How do the specific details of “Inkle and Yarico” retellings shift the message of the story?
The “spark notes” version
I chose to analyze a version of the “Inkle and Yarico” story published in the New York Telescope on November 4th, 1826.
This version of “Inkle and Yarico” is particularly short at only 221 words – about a third the size of this post. Such a decision seems to be based on two assumptions. First that the majority of the New York Telescope readers have also read some version of “Inkle and Yarico”, and second that the actual individual pieces of the story are of little importance in comparison to the general “plot”. Ironically, I’ve found that the latter created a self-fulfilling prophecy in this retelling where the drastically shorted version strips “Inkle and Yarico” of the depth that made it an important and influential narrative. What is most telling about this story is everything that is the story does not tell its readers.
Text analysis of the abridged story
After typing up the plain text transcription of my “Inkle and Yarico” document, I started by uploading the text to databasic’s word counter. Doing so confirmed my initial theory that the shorter “spark notes” style of this document strips the story of its details and, more importantly, the characters of their depth. The only word that came up 3 times was “upon”, which was primarily used as a transition word. Interestingly, both “Inkle” and “Yarico” occurred twice in the document. During my first reading, it felt like Inkle was referenced notable more when in fact he was merely named from the beginning. Yarico on the other hand did not receive a name in the body of the text until the concluding remarks – before that she was merely the “Indian maid”. Despite the equal counts of their names, Inkle is framed as a much more significant character simply due to the order and framing around his introduction. Even in such a short document, the power of these decisions in shaping the readers perspectives of the characters is evident.
Next, I uploaded both my document from New York Telescope as well as the Smith version of “Inkle and Yarico” to databasic’s SameDiff tool. I was surprised to see a significant amounts of words shared between the documents, especially when words like “men” and “Indian” appeared in both but “women” and “negroes” only appeared in the Smith version. It seems like in an effort to shorten the text, the author of the New York Telescope version dropped details that would be significant in analyzing race and gender throughout “Inkle and Yarico”. This is particularly interesting as this analysis indicates how significantly the Smith version influenced my document with the last sentence “And so poor Yarico for her love lost her liberty.” being nearly identical between the two (give or take punctuation). I was also surprised to see that “Inkle” never came up in the Smith version. It seems that Smith focused more on the actions of Inkle, whereas the New York Telescope framed the story much more directly around the character.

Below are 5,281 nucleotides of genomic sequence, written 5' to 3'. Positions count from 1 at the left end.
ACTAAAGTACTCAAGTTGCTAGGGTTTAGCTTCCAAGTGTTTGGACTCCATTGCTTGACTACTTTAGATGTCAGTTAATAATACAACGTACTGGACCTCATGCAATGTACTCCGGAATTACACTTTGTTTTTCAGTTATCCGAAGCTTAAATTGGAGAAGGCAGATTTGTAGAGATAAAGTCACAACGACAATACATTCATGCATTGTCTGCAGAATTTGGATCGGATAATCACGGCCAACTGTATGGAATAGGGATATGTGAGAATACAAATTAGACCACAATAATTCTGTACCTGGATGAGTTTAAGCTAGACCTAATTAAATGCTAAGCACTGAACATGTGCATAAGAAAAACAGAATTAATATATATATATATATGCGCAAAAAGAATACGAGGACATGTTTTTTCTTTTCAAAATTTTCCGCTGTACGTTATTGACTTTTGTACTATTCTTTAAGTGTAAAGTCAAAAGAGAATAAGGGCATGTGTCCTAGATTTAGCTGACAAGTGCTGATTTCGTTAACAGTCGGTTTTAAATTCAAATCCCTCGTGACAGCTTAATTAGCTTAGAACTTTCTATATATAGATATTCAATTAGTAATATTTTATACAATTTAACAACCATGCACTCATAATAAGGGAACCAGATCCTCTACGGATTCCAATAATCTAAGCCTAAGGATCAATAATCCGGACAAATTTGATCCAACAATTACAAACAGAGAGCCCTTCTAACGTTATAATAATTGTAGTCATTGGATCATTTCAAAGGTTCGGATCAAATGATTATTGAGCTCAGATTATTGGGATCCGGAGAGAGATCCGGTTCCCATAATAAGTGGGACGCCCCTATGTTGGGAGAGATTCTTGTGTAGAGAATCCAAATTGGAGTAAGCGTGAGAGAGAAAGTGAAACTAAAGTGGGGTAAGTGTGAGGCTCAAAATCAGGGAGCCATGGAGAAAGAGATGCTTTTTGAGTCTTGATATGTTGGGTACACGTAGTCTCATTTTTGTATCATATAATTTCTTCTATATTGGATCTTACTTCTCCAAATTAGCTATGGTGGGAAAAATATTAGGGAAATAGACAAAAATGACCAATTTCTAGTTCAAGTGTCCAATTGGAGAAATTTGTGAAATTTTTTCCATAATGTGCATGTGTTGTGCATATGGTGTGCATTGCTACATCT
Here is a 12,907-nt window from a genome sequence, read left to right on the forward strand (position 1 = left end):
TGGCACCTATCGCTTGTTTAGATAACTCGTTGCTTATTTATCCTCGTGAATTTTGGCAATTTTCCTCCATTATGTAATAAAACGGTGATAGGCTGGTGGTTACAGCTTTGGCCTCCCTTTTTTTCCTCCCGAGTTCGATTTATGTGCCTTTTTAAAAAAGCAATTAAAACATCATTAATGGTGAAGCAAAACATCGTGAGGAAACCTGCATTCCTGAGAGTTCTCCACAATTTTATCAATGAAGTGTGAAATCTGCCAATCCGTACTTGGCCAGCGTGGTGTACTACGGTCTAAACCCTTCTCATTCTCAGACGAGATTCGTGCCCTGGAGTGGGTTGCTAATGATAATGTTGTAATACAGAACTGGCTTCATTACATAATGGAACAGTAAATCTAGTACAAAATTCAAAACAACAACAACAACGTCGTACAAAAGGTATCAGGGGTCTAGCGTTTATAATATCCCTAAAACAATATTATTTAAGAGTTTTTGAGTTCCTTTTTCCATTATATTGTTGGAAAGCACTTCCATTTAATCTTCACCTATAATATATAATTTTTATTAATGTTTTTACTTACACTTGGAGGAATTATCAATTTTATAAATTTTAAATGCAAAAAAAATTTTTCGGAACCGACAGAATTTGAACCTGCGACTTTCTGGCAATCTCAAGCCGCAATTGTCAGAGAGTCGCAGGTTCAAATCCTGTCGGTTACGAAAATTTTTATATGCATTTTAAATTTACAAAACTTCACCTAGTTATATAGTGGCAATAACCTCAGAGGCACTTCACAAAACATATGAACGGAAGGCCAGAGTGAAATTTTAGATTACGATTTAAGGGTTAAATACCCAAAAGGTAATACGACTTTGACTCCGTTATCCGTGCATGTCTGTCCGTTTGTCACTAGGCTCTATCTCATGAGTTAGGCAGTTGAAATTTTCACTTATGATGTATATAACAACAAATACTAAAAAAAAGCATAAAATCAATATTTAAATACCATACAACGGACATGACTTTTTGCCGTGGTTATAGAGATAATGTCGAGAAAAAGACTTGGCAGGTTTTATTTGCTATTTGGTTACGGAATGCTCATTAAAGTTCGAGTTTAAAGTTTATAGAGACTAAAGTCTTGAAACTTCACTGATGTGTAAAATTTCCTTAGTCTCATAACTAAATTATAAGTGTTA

The piece did still appear to convey emotion
Lastly, I ran both the abridged “Inkle and Yarico” as well as the Smith version through an online sentiment analysis tool found here. The former produced a negative score of 86.2%, whereas the latter produced a negative score of 84.7%. This data would imply that despite the significant length difference the New York Telescope version of “Inkle and Yarico” is of comparable sentiment to Smith’s version. In this case, the core detail that “Inkle and Yarico” is fundamentally a tragic story is not lost in the abridged version. While the issues of race and gender that “Inkle and Yarico” can be more easily glossed over as the story is shortened, a retelling true to the main plotline of the story still conveys the clear negative tint of Inkle’s actions and Yarico’s fate.
Detailed variations of “Inkle and Yarico” can address greater issues but do not appear to drastically change the overall moral
The New York Telescope’s “Inkle and Yarico” article definitely loses the depth of some of the more classic editions, but it seems much more difficult to lose the overall sense of emotion behind the story. While more comparative analysis would benefit our understanding of the potential depth of the story (especially with sentiment analysis where a more accurate model such as one trained on narratives could be used), shortening “Inkle and Yarico” drastically alters its ability to address issues of race and gender without losing the tragic nature of the narrative.